1. Tell us about your role in JobAdx?
I am the CEO & Co-Found of JobAdX. I personally see my role as a facilitator for everyone else to be able to do their jobs. I also try to make sure that I’m going to what’s the right track with our vision, serving our clients with the best results possible, making sure everyone is happy. And investment, yea, make sure that we have enough money to pay our bills.
2. Can you tell us about your journey into this market?
Coming from consumer ad tech space, we started our first company, Recroup – a social media job advertising and retargeting platform, 4 years ago. After developing our understanding of this market, we saw a different opportunity to improve job advertising, and JobAdX first came about as a pivot.
The advertising industry seems pretty straight-forward to consumers, but behind the scenes, there are many moving parts and complex relationships between the different types of advertisers, agencies, staffing companies, and aggregators, not to mention other industry players such as job advertising networks, niche job boards and job board solution providers. Unlike other traditional tech markets, this industry is rooted in collaboration, and even competitors often work together.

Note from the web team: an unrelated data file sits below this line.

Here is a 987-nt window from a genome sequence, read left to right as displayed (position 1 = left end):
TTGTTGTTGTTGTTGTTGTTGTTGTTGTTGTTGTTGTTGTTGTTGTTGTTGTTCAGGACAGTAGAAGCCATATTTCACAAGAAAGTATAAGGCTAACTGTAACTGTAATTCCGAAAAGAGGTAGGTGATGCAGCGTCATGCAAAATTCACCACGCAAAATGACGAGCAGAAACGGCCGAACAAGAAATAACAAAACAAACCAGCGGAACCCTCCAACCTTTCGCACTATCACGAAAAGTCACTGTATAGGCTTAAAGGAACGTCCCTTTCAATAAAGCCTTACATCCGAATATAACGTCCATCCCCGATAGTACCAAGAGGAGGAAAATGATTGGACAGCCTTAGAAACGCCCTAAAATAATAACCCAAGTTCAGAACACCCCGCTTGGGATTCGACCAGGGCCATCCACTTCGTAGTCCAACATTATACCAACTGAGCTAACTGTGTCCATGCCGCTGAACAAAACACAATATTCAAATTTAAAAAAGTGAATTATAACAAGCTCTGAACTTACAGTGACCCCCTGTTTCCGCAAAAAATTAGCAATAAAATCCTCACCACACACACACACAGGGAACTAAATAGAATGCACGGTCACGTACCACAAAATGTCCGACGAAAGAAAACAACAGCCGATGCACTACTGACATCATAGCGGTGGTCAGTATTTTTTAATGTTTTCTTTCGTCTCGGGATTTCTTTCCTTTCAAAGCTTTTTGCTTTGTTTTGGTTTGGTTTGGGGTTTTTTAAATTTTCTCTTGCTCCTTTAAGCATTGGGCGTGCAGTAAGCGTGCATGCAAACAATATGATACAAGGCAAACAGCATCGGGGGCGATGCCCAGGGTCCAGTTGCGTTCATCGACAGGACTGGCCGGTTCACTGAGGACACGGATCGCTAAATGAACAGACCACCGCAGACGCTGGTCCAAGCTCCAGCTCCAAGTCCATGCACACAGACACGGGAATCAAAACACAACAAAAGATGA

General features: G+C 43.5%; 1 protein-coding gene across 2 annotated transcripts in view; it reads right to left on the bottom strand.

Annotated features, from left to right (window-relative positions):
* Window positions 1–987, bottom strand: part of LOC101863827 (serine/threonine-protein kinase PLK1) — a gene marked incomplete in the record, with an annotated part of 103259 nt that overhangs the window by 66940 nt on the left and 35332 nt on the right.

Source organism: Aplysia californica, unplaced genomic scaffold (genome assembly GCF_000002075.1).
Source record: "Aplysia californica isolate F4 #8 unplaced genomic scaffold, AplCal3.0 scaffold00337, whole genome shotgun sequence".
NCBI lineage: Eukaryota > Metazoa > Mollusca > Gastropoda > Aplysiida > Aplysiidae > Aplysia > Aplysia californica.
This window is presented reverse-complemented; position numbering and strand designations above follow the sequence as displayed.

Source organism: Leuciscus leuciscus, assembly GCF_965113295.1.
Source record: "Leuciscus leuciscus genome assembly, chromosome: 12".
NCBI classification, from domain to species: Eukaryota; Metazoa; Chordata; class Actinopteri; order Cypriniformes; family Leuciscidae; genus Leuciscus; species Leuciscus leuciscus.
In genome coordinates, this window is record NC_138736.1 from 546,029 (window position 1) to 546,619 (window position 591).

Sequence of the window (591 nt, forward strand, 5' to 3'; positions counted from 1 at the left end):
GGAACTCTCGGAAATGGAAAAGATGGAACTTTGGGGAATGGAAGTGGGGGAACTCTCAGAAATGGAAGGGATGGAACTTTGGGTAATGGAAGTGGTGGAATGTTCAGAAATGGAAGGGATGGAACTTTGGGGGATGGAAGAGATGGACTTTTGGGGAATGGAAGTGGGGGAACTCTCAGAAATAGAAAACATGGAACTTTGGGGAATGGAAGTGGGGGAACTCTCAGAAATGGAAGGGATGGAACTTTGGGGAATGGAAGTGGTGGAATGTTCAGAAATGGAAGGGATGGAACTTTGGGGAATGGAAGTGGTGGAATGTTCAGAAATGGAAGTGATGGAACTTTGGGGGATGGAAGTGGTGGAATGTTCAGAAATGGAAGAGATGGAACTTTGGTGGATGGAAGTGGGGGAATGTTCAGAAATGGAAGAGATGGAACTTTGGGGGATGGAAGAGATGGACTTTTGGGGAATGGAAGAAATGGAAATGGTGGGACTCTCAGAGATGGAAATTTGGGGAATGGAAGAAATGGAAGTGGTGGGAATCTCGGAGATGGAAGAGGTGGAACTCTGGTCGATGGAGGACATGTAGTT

To be honest, when we first started, we were not really aware of how complex the industry was. But we were fortunate enough to meet some great folks who introduced us to the right connections and educated us on the nuances of the industry.
3. What is the differentiator of JobAdX?
We bring the best of consumer ad tech to the recruitment space. Traditional job ad exchanges use old technology by sharing jobs through an XML feed, which results in a blind ad exchange network. We’ve updated that approach by helping employers make better hires by better understanding job seekers.
What do I mean by that?
A blind ad exchange means that the ads delivered aren’t learning or reacting to the visitor’s preferences.
Take Google for example – what makes them so powerful is that they understand what audiences are doing on any site that feature their ads. To be a successful ad exchange, knowing the audience is no less important than knowing the advertiser because once you understand the audience and what they react to, you can serve more relevant ads overall.
That’s why instead of using a traditional XML feed, we integrate with publishers just like Google Adsense does, owning ad real estate on their sites so we’re able to have visibility and data on what’s pertinent to the job seeker. Since we started in Sep 2017 as an ad exchange, we’ve evolved into a candidate attraction and engagement platform because this data gives us the opportunity to fix job advertising. Even today, we’re constantly improving our product to bring employers closer to understanding job seekers.